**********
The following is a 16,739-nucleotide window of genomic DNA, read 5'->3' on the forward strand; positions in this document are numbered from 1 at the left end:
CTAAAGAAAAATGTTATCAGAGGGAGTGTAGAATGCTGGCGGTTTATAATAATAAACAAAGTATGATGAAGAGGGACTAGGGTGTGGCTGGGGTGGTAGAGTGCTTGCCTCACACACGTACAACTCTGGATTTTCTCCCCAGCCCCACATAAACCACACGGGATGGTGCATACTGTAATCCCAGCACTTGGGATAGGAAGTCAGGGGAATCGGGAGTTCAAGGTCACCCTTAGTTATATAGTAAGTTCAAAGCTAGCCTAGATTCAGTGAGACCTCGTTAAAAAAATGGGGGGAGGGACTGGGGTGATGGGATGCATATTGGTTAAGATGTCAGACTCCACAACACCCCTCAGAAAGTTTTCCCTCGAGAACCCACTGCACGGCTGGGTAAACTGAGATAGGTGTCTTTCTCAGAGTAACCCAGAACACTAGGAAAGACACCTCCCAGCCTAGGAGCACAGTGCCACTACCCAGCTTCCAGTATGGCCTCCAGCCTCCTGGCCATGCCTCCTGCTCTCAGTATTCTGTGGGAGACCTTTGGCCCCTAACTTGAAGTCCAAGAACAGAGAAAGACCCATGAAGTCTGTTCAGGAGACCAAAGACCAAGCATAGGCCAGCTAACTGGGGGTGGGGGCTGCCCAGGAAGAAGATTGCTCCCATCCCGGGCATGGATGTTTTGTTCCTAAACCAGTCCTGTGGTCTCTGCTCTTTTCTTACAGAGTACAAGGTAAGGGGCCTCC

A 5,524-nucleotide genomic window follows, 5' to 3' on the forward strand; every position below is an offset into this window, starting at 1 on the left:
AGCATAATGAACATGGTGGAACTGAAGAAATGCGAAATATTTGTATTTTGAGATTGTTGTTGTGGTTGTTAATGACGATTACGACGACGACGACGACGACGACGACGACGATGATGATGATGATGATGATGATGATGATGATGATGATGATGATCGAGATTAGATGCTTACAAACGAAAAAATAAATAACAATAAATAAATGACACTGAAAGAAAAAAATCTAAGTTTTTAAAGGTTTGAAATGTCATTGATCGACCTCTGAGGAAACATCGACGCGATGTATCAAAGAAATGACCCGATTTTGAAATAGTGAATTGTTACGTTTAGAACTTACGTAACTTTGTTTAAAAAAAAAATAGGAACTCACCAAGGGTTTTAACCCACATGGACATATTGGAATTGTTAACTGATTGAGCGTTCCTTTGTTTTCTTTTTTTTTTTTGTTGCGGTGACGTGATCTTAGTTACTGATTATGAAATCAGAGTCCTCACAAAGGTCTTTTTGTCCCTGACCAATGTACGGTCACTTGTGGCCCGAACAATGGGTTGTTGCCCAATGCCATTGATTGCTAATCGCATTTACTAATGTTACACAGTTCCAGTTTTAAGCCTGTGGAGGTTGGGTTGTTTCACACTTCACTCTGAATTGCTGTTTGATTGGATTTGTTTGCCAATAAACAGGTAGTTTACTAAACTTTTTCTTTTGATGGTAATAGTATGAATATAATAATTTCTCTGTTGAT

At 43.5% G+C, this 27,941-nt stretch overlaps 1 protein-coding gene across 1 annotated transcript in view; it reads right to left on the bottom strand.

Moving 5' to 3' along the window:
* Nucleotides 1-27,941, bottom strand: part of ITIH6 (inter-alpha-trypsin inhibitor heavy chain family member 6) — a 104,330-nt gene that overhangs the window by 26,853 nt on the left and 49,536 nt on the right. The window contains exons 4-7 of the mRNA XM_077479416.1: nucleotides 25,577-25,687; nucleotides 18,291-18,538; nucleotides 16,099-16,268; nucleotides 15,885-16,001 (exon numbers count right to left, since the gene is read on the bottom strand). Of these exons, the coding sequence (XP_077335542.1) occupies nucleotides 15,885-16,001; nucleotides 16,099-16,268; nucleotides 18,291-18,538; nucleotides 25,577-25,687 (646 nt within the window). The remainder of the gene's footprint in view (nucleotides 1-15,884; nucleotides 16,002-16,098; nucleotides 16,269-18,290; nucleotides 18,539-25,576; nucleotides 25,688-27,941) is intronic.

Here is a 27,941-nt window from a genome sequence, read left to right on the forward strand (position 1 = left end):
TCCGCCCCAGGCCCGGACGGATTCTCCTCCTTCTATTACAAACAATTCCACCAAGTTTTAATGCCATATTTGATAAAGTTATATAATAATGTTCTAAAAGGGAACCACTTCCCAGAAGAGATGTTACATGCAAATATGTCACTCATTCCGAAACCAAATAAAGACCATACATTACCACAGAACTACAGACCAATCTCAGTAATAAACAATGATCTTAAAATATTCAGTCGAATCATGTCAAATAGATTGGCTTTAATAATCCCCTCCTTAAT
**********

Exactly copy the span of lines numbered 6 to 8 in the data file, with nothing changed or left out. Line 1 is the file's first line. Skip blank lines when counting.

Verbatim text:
Moving 5' to 3' along the window:
* Nucleotides 1-27,941, bottom strand: part of ITIH6 (inter-alpha-trypsin inhibitor heavy chain family member 6) — a 104,330-nt gene that overhangs the window by 26,853 nt on the left and 49,536 nt on the right. The window contains exons 4-7 of the mRNA XM_077479416.1: nucleotides 25,577-25,687; nucleotides 18,291-18,538; nucleotides 16,099-16,268; nucleotides 15,885-16,001 (exon numbers count right to left, since the gene is read on the bottom strand). Of these exons, the coding sequence (XP_077335542.1) occupies nucleotides 15,885-16,001; nucleotides 16,099-16,268; nucleotides 18,291-18,538; nucleotides 25,577-25,687 (646 nt within the window). The remainder of the gene's footprint in view (nucleotides 1-15,884; nucleotides 16,002-16,098; nucleotides 16,269-18,290; nucleotides 18,539-25,576; nucleotides 25,688-27,941) is intronic.

Here is a 27,941-nt window from a genome sequence, read left to right on the forward strand (position 1 = left end):